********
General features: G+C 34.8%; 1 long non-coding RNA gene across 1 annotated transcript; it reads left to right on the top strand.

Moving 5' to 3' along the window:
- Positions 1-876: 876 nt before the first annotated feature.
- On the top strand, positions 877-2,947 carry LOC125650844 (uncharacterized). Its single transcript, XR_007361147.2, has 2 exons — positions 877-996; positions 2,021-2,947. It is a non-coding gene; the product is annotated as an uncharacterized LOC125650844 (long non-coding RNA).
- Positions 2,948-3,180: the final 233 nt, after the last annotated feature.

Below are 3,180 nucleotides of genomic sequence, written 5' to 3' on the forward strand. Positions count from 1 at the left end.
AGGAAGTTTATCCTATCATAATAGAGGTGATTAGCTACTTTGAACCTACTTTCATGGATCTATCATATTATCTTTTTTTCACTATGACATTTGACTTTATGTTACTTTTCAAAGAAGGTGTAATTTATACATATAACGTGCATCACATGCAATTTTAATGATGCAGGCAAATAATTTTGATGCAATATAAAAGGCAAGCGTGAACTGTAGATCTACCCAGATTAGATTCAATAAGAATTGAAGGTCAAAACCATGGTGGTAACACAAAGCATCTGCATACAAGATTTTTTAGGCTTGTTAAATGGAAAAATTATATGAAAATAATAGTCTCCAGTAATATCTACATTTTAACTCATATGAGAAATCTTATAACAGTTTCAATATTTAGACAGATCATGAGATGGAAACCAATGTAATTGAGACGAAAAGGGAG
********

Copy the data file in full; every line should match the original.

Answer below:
General features: G+C 34.8%; 1 long non-coding RNA gene across 1 annotated transcript; it reads left to right on the top strand.

Moving 5' to 3' along the window:
- Positions 1-876: 876 nt before the first annotated feature.
- On the top strand, positions 877-2,947 carry LOC125650844 (uncharacterized). Its single transcript, XR_007361147.2, has 2 exons — positions 877-996; positions 2,021-2,947. It is a non-coding gene; the product is annotated as an uncharacterized LOC125650844 (long non-coding RNA).
- Positions 2,948-3,180: the final 233 nt, after the last annotated feature.

Below are 3,180 nucleotides of genomic sequence, written 5' to 3' on the forward strand. Positions count from 1 at the left end.
AGGAAGTTTATCCTATCATAATAGAGGTGATTAGCTACTTTGAACCTACTTTCATGGATCTATCATATTATCTTTTTTTCACTATGACATTTGACTTTATGTTACTTTTCAAAGAAGGTGTAATTTATACATATAACGTGCATCACATGCAATTTTAATGATGCAGGCAAATAATTTTGATGCAATATAAAAGGCAAGCGTGAACTGTAGATCTACCCAGATTAGATTCAATAAGAATTGAAGGTCAAAACCATGGTGGTAACACAAAGCATCTGCATACAAGATTTTTTAGGCTTGTTAAATGGAAAAATTATATGAAAATAATAGTCTCCAGTAATATCTACATTTTAACTCATATGAGAAATCTTATAACAGTTTCAATATTTAGACAGATCATGAGATGGAAACCAATGTAATTGAGACGAAAAGGGAG